Humanitarian Agenda 2015Principles, Power, and Perceptions

The evolution of the humanitarian enterprise, the power relationships that it entails, and the perceptions of communities affected by crisis and conflict remain priority concerns of Tufts/FIC. Building on the evidence-based findings on the views from below, we intend to continue to engage in policy and institutional development actions with donors, UN agencies, and NGOs with a view to improving the effectiveness of assistance and protection activities for the most vulnerable.

Over the past three years, Tufts/FIC has conducted 12 country case studies on local perceptions of the work of humanitarian agencies. The objective was to understand, from the perspective of those most affected by crisis and conflict, whether humanitarian action was seen as responding to a universal imperative or as an externally-driven approach linked to Northern and Western agendas. The studies also shed light on the impact of terrorism and counterterrorism on humanitarian action, as well as the relationship between humanitarianism and politics and the security of agency staff and local communities. A synthesis report summarizing the findings of the field work and identifying critical issues for the future of humanitarianism was issued in March 2008 and distributed widely throughout the aid community and academia. The HA2015 team has collaborated with other institutions engaged in applied research in the same field, for example with the Listening Project of the Collaborative for Development Action, whose findings closely resonate with ours.

Building on the findings and considerable materials accumulated through the HA2015 research, our work will expand into three directions. We will follow up the HA2015 final report. A series of briefings, workshops, and policy initiatives are already underway to engage with policy-makers and agencies on the ground around the conclusions and recommendations of the report. These will take place in the US, Europe, and some of the countries covered by HA2015. In addition, by the fall of 2008 we will have completed follow-up reports that will look at the evolution of humanitarian policies and principles in three countries where humanitarianism is under threat: Afghanistan, Iraq, and Sri Lanka. These updates will provide new and topical material to be used in dissemination and institutional support actions through mid/late 2009.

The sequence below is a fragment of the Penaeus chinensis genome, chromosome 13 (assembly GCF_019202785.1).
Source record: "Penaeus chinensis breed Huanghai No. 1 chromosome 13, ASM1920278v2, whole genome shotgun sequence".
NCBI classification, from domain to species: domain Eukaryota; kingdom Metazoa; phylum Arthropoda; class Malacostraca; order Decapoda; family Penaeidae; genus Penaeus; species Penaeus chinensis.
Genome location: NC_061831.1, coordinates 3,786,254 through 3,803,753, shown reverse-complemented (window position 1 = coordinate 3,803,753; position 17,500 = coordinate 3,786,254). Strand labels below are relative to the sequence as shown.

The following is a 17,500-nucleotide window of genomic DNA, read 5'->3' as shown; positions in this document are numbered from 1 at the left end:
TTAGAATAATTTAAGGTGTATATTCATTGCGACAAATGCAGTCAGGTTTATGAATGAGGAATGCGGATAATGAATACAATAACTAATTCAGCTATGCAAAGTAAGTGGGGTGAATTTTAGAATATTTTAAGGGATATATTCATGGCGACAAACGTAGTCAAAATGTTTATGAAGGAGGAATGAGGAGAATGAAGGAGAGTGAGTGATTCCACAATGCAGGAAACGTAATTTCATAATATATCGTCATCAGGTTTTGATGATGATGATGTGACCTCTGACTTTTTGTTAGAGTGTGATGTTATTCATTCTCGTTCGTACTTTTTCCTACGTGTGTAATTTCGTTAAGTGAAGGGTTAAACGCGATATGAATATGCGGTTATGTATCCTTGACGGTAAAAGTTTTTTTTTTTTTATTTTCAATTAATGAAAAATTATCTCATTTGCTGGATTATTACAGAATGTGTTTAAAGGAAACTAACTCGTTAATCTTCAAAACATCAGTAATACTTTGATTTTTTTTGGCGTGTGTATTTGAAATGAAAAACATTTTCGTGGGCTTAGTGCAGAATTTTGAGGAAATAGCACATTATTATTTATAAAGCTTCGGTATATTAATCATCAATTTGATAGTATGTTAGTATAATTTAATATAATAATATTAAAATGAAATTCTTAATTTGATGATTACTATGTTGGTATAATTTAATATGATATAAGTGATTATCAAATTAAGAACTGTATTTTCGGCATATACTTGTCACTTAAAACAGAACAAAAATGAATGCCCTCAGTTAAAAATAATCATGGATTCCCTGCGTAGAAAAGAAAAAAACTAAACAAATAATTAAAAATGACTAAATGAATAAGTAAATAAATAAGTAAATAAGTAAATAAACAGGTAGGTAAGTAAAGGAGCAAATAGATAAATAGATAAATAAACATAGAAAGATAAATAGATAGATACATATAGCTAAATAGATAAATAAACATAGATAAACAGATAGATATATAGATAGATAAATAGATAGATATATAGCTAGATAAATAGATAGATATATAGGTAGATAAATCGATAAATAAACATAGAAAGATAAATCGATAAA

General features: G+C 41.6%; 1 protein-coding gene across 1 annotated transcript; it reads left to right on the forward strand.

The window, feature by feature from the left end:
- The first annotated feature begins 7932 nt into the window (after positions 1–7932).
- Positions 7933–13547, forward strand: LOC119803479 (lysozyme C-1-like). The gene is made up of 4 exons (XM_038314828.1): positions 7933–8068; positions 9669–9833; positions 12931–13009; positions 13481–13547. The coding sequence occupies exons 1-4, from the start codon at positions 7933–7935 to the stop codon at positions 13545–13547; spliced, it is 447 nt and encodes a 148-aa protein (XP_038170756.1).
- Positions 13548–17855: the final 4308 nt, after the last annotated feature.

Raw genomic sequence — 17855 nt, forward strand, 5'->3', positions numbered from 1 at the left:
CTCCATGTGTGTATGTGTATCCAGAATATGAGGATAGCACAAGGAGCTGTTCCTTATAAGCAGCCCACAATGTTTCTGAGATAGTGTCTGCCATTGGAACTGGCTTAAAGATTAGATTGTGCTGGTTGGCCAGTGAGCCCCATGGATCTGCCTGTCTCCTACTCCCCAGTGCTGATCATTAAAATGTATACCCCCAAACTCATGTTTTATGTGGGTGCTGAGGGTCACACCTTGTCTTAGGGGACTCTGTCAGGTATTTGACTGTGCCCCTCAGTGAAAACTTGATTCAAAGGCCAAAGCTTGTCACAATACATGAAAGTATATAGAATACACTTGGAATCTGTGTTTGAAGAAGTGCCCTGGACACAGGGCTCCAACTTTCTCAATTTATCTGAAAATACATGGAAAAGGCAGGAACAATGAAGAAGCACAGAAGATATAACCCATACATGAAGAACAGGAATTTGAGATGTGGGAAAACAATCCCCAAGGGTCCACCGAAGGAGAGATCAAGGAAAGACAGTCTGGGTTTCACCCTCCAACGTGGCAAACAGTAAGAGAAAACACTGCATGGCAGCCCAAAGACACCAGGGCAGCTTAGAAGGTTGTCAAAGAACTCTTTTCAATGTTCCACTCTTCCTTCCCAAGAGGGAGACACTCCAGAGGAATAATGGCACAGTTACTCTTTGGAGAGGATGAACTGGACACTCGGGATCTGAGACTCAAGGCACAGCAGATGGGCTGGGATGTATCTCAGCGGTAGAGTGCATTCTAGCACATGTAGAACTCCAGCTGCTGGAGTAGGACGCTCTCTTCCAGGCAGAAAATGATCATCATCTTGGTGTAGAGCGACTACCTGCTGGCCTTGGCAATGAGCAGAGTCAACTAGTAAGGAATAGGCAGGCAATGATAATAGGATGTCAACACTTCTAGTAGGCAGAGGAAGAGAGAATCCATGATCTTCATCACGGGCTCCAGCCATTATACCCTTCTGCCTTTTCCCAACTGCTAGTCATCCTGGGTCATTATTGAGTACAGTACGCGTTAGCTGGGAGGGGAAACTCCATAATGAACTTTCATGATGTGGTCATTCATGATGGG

Another expansion is into a book project. Capitalizing on the research, a book on humanitarian action and the changing nature of vulnerability in the age of terror and globalization will be undertaken. The book will investigate the pressures on those who attempt to provide succor in the world’s disparate crises, whether man-made or exacerbated by human action. Using the HA2015 case studies as its raw material, the book will conduct a more ambitious exploration of what we have learned through our research in terms of global humanitarian issues, the evolution of the humanitarian enterprise, and the manipulations to which it is subjected.

A final direction will be towards understanding the non-like-minded. Our research has shown the disconnects between Western/Northern perceptions of humanitarianism and those of other cultures and traditions. Humanitarian agencies are often shunned or reviled because they are seen as instrumental to alien agendas, but also because they are misunderstood. We will hold consultations on how to engage with the non-like-minded with actors who are critical of the humanitarian discourse, including the vernacular media, religious groups, and political parties in countries in crisis. We will also have consultations with those holding non-Western perspectives of humanitarianism (China, India, Brazil, and others).


Country Studies


We hope that, as in the past, our work will contribute to a better understanding of the issues faced by communities affected by crisis and therefore improve the effectiveness of humanitarian responses. We expect to continue to be called upon by donors and agencies to assist them in their discussions on humanitarian policies and strategies and thus contribute directly to institutional change in these institutions.


This work relates directly to the institutional change activities under the “Ambiguity and Change” project. We expect to continue to collaborate with CDA (Collaborative for Development Action) as well as with local research groups in the countries concerned. A number of linkages are also being forged with academic institutions in the US and Europe.

Humanitarianism in Sri Lanka: Lessons Learned?
By Simon Harris | June 2010

Researchers at the Feinstein International Center (FIC) at Tufts University have embarked on a major two-year research project on Humanitarian Action and Politics. This project builds upon and expands on...

Read More
Afghanistan: Humanitarianism Unraveled?
By Antonio Donini | May 2010

Researchers at the Feinstein International Center (FIC) at Tufts University have embarked on a major two-year research project on Humanitarian Action and Politics. This project builds upon and expands on...

Read More